A majority of Americans favor the development of a nationwide health information network (NHIN), according to a poll taken this month taken by research firms American Viewpoint and the Mellman Group. The poll was conducted at the request of HIMSS.
American Viewpoint reported that 57 percent of those surveyed approve of developing a NHIN, while 30 percent oppose it. The remaining 12 percent said they did not have enough information to form an opinion.
However, most of those polled said a presidential candidate’s position on NHIN development would not make a difference in their decision to vote for that candidate.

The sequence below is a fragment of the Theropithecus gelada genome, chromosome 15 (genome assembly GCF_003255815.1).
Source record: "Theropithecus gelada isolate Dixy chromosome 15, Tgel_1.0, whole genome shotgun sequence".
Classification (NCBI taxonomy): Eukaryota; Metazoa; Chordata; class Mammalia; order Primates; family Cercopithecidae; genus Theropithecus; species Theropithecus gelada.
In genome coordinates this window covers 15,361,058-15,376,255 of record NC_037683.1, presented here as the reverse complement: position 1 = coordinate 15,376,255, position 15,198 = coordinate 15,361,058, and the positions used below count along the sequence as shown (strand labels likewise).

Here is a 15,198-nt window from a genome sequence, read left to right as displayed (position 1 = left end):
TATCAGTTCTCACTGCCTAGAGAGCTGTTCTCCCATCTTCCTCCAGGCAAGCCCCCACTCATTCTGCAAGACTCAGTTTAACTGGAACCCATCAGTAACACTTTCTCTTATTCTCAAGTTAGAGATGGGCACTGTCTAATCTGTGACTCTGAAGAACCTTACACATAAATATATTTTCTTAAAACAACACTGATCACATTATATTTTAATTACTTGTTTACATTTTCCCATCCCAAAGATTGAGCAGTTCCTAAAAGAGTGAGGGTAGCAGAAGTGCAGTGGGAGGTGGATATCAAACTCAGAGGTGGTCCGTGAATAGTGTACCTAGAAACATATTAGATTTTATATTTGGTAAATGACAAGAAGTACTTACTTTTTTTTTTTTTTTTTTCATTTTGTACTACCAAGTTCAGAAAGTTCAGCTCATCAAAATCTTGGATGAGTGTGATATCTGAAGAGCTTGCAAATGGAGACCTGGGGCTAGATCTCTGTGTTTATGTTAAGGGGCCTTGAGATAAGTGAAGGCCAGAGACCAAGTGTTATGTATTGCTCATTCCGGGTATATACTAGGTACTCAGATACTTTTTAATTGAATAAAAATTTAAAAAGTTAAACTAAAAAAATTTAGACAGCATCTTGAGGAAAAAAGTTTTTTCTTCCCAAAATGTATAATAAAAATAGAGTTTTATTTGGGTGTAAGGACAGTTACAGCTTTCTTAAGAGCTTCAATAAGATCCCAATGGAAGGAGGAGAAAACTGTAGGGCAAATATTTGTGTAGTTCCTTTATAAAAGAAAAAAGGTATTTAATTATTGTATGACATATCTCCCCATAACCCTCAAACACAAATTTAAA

Representatives for five presidential candidates outlined their positions on health IT on Monday at the HIMSS’ public policy forum in Washington. D.C. Yet, Mark Mellman of the Mellman Group said that health IT is not a central concern for many voters.
Although some in the audience complained that the platforms had an absence of details, Fred Hannett, chairman of the HIMSS government relations roundtable, said it was notable that most of the major candidates had health IT in their platforms at all.
The most ambitious proposal came from Sen. Barack Obama (D-IL), who aims to spend $10 billion a year for five years on health IT. Obama and Sen. Hillary Clinton (D-N.Y.), who proposed spending $3 billion per year if elected, won a straw poll of the audience.
Two GOP candidates were represented, Sen. John McCain (R-AZ) and Mitt Romney.